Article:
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Sunday, December 16, 2018, 11:00 (GMT+7)
Mangrove forests in Vietnam

A mangrove forest is a type of forest with trees growing in the big estuaries where the salt water mixes with the fresh water. When the tide comes in, a part of the mangrove forest or the whole forest will be submerged; when the tide goes out, the forest will appear in its entirety. This zone is of great value to socio-economic development, defence and security, ecosystem and biodiversity.

According to scientists, Vietnam has a large number and various types of mangrove forests located from the North to the South in 4 regions and 12 sub-regions. The National Park of U Minh is the largest mangrove forest in Vietnam with the total area of 8,053 hectares. Vegetation in the mangrove forest mainly includes trees with massive root system, such as mangrove, black mangrove, bruguiera, tea tree as well as shrubs and grasses of all types which form a “wall” for preventing waves and preserving land, thus accelerating the accretion of sediment. Mangrove forests are also inhabited by birds and fish as the forests act as the shelter to protect fish from dangers in the ocean. At the same time, a mangrove forest serves as a filter to absorb poisons in the water, harmonize the climate in the region, and protect human life.

U Minh Ha forest in Ca Mau province (photo: VNA)

Due to their position and role, since the country was reunified, our Party and State have formulated guidelines and policies on protecting and developing the mangrove forests. As a result, many mangrove forests have been restored and expanded; the mangrove forests of U Minh and Can Gio have become tourist attractions which help restore the lands heavily devastated by war chemical poisons. However, the mangrove forests in some regions and localities have yet to be protected and preserved carefully and strictly; some have been even seriously destroyed. The reason is that the exploitation of the mangrove forests has not been associated with the preservation while the mangrove forests have been mainly transformed into aquaculture and agriculture, which could bring about both short-term economic benefits and unpredictable consequences. The disappearance of mangrove forests will accelerate the infiltration of sea water into the land, soil erosion, salinization, land and water pollution, even drastically reduce the rainfall and make the air hotter due to the increase in carbon dioxide, thereby severely impacting on the locals’ life and the sustainable development.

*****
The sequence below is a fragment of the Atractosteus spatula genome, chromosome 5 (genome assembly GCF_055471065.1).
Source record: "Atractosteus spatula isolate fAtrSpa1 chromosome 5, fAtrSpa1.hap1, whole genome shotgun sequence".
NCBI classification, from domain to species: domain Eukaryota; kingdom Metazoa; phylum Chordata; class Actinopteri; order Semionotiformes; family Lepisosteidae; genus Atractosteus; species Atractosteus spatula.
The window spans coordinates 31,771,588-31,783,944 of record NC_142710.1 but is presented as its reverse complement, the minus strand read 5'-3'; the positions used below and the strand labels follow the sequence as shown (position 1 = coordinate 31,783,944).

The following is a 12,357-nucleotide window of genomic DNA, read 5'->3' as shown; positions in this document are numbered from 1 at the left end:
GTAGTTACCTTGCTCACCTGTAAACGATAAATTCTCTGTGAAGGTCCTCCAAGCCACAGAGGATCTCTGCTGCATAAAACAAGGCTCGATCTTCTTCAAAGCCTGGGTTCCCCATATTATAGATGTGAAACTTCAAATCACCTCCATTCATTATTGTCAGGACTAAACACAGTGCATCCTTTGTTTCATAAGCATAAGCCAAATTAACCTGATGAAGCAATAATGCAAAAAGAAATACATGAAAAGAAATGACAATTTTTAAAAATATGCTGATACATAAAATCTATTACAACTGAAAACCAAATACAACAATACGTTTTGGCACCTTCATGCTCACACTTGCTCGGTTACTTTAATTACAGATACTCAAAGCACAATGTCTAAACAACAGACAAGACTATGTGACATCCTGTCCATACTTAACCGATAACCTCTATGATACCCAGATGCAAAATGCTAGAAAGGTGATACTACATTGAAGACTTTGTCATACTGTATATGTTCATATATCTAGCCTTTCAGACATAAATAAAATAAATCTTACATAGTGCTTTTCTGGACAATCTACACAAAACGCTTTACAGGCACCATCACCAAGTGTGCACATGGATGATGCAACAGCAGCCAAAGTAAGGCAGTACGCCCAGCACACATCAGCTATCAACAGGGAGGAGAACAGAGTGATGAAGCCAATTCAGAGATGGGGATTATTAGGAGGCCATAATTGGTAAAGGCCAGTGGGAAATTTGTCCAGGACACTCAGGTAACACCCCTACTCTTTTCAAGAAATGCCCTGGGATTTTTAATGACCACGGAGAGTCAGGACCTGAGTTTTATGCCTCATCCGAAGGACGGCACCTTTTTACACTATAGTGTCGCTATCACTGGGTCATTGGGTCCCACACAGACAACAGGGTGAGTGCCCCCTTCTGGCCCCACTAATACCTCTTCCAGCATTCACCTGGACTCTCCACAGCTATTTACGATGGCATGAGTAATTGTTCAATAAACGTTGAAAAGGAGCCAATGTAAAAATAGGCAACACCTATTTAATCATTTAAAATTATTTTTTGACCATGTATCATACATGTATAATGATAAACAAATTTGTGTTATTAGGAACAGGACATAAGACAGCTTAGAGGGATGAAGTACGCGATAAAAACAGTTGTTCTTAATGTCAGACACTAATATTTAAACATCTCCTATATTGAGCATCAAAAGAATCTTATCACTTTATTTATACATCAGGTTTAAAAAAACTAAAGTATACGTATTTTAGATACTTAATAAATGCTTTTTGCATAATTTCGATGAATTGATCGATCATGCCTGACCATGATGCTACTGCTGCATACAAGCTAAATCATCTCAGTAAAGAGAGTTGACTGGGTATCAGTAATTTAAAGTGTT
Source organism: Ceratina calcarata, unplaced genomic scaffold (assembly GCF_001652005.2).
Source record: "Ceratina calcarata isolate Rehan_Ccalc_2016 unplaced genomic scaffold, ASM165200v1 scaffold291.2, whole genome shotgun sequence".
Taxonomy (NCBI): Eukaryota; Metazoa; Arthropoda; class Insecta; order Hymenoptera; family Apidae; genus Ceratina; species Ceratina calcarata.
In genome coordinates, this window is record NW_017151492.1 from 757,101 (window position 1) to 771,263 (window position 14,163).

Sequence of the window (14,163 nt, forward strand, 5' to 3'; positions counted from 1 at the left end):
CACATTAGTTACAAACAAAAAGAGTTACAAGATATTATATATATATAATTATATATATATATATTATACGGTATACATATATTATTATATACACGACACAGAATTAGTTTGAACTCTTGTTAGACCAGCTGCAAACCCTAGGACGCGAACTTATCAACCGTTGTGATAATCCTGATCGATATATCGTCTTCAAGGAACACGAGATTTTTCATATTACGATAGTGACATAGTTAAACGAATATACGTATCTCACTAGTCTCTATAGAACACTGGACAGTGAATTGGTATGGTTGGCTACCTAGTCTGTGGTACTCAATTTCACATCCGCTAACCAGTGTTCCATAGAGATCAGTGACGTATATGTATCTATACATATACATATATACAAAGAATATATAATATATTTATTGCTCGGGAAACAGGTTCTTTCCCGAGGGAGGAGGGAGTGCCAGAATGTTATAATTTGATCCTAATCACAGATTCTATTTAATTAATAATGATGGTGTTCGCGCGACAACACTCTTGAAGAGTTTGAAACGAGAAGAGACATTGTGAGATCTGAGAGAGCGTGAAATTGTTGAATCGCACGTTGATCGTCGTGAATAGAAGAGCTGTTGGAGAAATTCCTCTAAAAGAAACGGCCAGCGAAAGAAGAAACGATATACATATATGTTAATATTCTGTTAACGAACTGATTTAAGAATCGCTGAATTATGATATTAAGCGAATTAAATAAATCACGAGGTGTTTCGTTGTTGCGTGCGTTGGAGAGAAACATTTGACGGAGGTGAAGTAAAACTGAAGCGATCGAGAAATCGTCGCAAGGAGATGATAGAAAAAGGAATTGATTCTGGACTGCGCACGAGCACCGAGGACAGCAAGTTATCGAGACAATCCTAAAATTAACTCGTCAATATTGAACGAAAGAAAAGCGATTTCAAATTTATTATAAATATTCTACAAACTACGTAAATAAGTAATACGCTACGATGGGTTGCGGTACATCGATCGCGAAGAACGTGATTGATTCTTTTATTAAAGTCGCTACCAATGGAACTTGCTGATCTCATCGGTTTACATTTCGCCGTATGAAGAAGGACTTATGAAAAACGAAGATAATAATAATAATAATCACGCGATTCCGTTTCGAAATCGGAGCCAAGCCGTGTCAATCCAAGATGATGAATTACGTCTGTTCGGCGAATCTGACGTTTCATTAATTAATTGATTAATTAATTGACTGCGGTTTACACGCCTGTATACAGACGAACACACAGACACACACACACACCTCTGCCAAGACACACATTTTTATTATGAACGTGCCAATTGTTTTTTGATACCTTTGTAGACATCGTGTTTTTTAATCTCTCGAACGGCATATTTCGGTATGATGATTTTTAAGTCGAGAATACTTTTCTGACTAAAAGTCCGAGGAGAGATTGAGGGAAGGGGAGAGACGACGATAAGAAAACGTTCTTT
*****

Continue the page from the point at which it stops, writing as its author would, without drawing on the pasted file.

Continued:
Against that backdrop, the Party, State, and Government have taken measures to preserve and restore the mangrove forests across the country. Sectors and localities have initially made plans for economic development in the mangrove forests, combined economic development with forest protection, studied and developed aquaculture in other seas to save the size of the mangrove forests, and implemented many projects for afforestation which concentrates on key areas first and expands the size of the forests later. Nevertheless, authorities at all levels should continue to well conduct the work of propagation and education to render cadres, party members and the people fully aware of the role of mangrove ecosystem in the process of economic development and nature preservation to minimize the impacts made by the climate change which could lead to the sea level rise. This is an important basis for preserving and exploiting the mangrove forests sustainably to develop the country.

Nguyen Van Su

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